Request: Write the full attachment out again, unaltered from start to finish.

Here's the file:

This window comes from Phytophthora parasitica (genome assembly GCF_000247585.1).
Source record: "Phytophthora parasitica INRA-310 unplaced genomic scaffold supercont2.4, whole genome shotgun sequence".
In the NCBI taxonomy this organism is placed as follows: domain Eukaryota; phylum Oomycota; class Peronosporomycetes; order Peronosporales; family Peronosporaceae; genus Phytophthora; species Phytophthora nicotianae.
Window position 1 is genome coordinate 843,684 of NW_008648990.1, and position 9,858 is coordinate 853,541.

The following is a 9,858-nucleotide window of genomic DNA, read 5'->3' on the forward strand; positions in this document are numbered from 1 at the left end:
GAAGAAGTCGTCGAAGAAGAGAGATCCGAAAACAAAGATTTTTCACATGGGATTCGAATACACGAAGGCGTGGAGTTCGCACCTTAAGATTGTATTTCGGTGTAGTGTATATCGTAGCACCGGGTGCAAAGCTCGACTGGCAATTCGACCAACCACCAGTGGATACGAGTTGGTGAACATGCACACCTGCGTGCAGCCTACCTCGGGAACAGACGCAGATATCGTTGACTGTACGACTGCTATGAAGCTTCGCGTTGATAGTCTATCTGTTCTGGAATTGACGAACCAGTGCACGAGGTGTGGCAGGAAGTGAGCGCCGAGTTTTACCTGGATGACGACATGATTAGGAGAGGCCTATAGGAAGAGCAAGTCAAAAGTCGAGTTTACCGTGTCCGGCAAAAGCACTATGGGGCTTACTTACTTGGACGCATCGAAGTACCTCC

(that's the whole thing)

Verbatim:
This window comes from Phytophthora parasitica (genome assembly GCF_000247585.1).
Source record: "Phytophthora parasitica INRA-310 unplaced genomic scaffold supercont2.4, whole genome shotgun sequence".
In the NCBI taxonomy this organism is placed as follows: domain Eukaryota; phylum Oomycota; class Peronosporomycetes; order Peronosporales; family Peronosporaceae; genus Phytophthora; species Phytophthora nicotianae.
Window position 1 is genome coordinate 843,684 of NW_008648990.1, and position 9,858 is coordinate 853,541.

The following is a 9,858-nucleotide window of genomic DNA, read 5'->3' on the forward strand; positions in this document are numbered from 1 at the left end:
GAAGAAGTCGTCGAAGAAGAGAGATCCGAAAACAAAGATTTTTCACATGGGATTCGAATACACGAAGGCGTGGAGTTCGCACCTTAAGATTGTATTTCGGTGTAGTGTATATCGTAGCACCGGGTGCAAAGCTCGACTGGCAATTCGACCAACCACCAGTGGATACGAGTTGGTGAACATGCACACCTGCGTGCAGCCTACCTCGGGAACAGACGCAGATATCGTTGACTGTACGACTGCTATGAAGCTTCGCGTTGATAGTCTATCTGTTCTGGAATTGACGAACCAGTGCACGAGGTGTGGCAGGAAGTGAGCGCCGAGTTTTACCTGGATGACGACATGATTAGGAGAGGCCTATAGGAAGAGCAAGTCAAAAGTCGAGTTTACCGTGTCCGGCAAAAGCACTATGGGGCTTACTTACTTGGACGCATCGAAGTACCTCC